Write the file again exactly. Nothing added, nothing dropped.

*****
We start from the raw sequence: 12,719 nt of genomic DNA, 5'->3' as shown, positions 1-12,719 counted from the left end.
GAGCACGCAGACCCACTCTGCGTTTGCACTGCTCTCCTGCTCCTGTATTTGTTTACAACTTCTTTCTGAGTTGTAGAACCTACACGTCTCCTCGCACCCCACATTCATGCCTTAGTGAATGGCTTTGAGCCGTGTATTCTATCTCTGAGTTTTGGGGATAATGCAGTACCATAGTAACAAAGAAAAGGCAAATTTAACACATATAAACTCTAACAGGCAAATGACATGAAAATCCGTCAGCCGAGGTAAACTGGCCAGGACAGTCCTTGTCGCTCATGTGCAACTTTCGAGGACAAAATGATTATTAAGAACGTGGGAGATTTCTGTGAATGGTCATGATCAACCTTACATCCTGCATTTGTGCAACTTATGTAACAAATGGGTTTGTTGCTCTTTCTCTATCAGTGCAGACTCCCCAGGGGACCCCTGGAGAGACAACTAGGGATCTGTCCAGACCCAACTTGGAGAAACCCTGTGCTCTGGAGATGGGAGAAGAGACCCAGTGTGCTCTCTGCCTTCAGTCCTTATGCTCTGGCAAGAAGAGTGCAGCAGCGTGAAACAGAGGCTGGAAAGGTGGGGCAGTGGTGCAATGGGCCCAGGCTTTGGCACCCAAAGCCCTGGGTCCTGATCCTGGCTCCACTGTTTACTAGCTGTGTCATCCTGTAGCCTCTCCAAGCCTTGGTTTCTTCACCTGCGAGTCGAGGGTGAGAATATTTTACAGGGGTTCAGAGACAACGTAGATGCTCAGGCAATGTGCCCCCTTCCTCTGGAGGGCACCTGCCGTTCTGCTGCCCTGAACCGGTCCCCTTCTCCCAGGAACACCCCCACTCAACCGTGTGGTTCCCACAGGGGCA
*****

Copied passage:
We start from the raw sequence: 12,719 nt of genomic DNA, 5'->3' as shown, positions 1-12,719 counted from the left end.
GAGCACGCAGACCCACTCTGCGTTTGCACTGCTCTCCTGCTCCTGTATTTGTTTACAACTTCTTTCTGAGTTGTAGAACCTACACGTCTCCTCGCACCCCACATTCATGCCTTAGTGAATGGCTTTGAGCCGTGTATTCTATCTCTGAGTTTTGGGGATAATGCAGTACCATAGTAACAAAGAAAAGGCAAATTTAACACATATAAACTCTAACAGGCAAATGACATGAAAATCCGTCAGCCGAGGTAAACTGGCCAGGACAGTCCTTGTCGCTCATGTGCAACTTTCGAGGACAAAATGATTATTAAGAACGTGGGAGATTTCTGTGAATGGTCATGATCAACCTTACATCCTGCATTTGTGCAACTTATGTAACAAATGGGTTTGTTGCTCTTTCTCTATCAGTGCAGACTCCCCAGGGGACCCCTGGAGAGACAACTAGGGATCTGTCCAGACCCAACTTGGAGAAACCCTGTGCTCTGGAGATGGGAGAAGAGACCCAGTGTGCTCTCTGCCTTCAGTCCTTATGCTCTGGCAAGAAGAGTGCAGCAGCGTGAAACAGAGGCTGGAAAGGTGGGGCAGTGGTGCAATGGGCCCAGGCTTTGGCACCCAAAGCCCTGGGTCCTGATCCTGGCTCCACTGTTTACTAGCTGTGTCATCCTGTAGCCTCTCCAAGCCTTGGTTTCTTCACCTGCGAGTCGAGGGTGAGAATATTTTACAGGGGTTCAGAGACAACGTAGATGCTCAGGCAATGTGCCCCCTTCCTCTGGAGGGCACCTGCCGTTCTGCTGCCCTGAACCGGTCCCCTTCTCCCAGGAACACCCCCACTCAACCGTGTGGTTCCCACAGGGGCA